Allegro immediately won a first class diploma from the Council of Industrial Design, appearing on the cover of Design magazine. At the Scottish Industries Exhibition in September 1949, Allegro was displayed in front of a mural by the artist John Hutton, who would later engrave the Great West Screen for Coventry Cathedral. The suite was reportedly admired by the Queen, whose daughter, Princess Elizabeth, had just received a wedding gift of Morris furniture from the City of Glasgow. Shrewdly, Morris donated examples of the Allegro chair to both the Victoria and Albert Museum and the Museum of Modern Art, New York.
The significance of Allegro lies in Spence’s exceptionally well-conceived design, which is something of a poem to plywood, striving to expose and express the material at every opportunity.
The exploration of new materials was of great importance to organic modernists, such as the Americans Charles and Ray Eames, who practised art, architecture and design concurrently.
The chair in the Allegro suite was very much a technical tour-de-force, comprising over one hundred mahogany and betula laminations, bonded under high frequency electrical and hydraulic pressure with a phenolformaldehyde resin. The result was exceptionally light, stable and strong for the period. Subtle horizontal curves contrast with thin verticals, often tapered in one plane.
The well-mannered elegance was picked up by the designer Ernest Race, writing for The Architect’s Journal in April 1949:
“[Allegro] is a very beautiful and sensitive piece of work, truly contemporary in conception yet having much in common with the finest British work of the late eighteenth century.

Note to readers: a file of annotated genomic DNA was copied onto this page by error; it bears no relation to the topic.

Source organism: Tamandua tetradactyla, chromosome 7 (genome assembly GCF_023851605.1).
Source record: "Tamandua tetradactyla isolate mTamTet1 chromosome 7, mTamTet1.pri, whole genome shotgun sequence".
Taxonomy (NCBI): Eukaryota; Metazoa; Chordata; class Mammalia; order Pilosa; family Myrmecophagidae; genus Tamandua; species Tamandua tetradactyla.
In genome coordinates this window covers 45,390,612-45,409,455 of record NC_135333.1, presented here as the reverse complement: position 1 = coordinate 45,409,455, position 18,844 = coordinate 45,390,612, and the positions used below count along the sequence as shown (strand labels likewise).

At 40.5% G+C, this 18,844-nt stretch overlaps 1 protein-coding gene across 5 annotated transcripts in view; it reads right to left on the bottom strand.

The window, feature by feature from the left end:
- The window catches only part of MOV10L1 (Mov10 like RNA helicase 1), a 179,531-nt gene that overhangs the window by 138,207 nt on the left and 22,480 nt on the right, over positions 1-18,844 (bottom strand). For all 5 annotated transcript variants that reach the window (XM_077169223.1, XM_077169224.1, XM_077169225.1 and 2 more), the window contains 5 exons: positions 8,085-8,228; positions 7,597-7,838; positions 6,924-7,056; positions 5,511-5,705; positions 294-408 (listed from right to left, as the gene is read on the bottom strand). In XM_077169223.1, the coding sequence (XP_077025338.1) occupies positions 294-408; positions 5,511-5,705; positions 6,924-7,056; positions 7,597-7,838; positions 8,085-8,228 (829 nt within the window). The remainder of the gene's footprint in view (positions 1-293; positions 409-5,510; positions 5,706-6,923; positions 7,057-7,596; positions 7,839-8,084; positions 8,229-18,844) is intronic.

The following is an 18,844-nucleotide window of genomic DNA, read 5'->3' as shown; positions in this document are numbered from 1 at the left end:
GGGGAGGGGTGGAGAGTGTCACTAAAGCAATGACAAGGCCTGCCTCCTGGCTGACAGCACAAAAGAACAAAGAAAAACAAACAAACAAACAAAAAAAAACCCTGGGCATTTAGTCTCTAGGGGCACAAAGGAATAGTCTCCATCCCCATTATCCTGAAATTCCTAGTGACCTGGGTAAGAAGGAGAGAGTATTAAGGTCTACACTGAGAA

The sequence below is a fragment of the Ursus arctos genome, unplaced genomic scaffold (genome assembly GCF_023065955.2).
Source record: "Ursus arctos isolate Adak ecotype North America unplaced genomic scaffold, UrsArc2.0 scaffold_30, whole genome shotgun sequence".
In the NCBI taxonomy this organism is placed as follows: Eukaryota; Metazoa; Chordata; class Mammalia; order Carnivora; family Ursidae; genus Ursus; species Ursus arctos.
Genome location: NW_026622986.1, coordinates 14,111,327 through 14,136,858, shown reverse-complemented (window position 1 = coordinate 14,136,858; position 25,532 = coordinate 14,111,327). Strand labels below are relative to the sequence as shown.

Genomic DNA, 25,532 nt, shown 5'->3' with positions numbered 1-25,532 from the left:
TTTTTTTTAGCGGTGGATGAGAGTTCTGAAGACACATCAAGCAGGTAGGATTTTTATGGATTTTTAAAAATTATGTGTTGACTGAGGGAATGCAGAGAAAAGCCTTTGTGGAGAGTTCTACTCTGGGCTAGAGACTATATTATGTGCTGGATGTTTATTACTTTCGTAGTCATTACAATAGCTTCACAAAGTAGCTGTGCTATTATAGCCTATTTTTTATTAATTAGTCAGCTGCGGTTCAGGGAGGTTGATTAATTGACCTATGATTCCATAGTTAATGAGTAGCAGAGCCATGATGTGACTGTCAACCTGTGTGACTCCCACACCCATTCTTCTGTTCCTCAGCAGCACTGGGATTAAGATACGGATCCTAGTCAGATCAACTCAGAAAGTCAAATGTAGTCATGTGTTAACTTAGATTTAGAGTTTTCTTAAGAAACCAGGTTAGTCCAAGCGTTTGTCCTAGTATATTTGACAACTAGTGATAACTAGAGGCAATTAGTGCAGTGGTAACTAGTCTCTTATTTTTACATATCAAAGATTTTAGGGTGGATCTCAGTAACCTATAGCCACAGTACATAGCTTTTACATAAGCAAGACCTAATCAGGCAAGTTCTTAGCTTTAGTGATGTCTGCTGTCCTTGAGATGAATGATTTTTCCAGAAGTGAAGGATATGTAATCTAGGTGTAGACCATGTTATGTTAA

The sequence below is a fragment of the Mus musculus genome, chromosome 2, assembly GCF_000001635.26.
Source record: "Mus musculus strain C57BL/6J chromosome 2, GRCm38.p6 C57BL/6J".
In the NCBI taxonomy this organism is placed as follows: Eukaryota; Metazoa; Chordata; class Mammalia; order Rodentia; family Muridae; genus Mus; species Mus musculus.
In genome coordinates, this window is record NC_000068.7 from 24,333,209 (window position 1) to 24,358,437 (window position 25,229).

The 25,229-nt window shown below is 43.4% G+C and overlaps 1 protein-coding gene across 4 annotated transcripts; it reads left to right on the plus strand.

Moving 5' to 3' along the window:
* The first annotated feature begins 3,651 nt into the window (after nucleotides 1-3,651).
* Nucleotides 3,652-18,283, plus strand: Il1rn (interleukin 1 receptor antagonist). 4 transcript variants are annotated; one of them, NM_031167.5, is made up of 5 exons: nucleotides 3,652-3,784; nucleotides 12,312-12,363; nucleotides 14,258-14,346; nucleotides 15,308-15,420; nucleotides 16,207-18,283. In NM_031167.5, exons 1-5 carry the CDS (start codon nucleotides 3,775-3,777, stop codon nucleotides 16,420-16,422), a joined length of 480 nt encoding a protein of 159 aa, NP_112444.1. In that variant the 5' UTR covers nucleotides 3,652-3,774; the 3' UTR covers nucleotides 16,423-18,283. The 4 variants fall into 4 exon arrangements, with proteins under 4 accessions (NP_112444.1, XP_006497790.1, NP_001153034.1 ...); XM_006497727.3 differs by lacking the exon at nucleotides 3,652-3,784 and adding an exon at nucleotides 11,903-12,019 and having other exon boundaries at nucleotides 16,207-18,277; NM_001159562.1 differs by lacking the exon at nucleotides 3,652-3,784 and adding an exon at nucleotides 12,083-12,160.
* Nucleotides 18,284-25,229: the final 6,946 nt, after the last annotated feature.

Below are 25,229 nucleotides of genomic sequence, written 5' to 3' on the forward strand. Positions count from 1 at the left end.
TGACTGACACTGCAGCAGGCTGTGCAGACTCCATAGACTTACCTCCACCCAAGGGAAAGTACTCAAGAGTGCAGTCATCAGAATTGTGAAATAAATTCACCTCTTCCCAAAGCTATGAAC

The parabolic cornering and chamfered edge of the table top create an object which entertains the eye in the best tradition of the applied arts. The strongly tapered legs of the table and sideboard derive from Morris’ existing Cumbrae designs but are lent subtlety and interest from being rounded in a manner reminiscent of the helicopter blades and propellers from which the suite drew its material inspiration.
Within the sideboard the thin yet surprisingly sturdy shelves and racks for glasses were made from a new material called Vendura. This consisted of aluminium sheet sandwiched between veneers, in this case sycamore, bonded with an adhesive that had been invented for wartime tank and aircraft production. Innovative materials appealed to both Morris and Spence. Morris later wrote:
“I cannot express the excitement aroused by the use of a new machine, the start of a new job, the discovery of a new material, or a new way of doing something.- Neil Morris
Although marketed through leading retailers, very few complete Allegro suites appear to have been made, doubtless because of the high cost. Allegro was essentially a loss-leader, encouraging sales of Morris’ cheaper and simpler Cumbrae range.
A partner in the leading furniture retailer, Dunn’s of Bromley, recollected in the 1990s that the only Allegro suite the firm sold was to a well-known patron of inter-war modernism, the Czech industrialist Thomas J. Bata, then in exile in Knightsbridge.
The suite recently acquired by National Museums Scotland is believed to have been in a Scottish home since 1949. Now, however, it has a new home in the national collection, where its restrained elegance and cool modernist lines will continue to inspire and delight.
Acquired with Art Fund support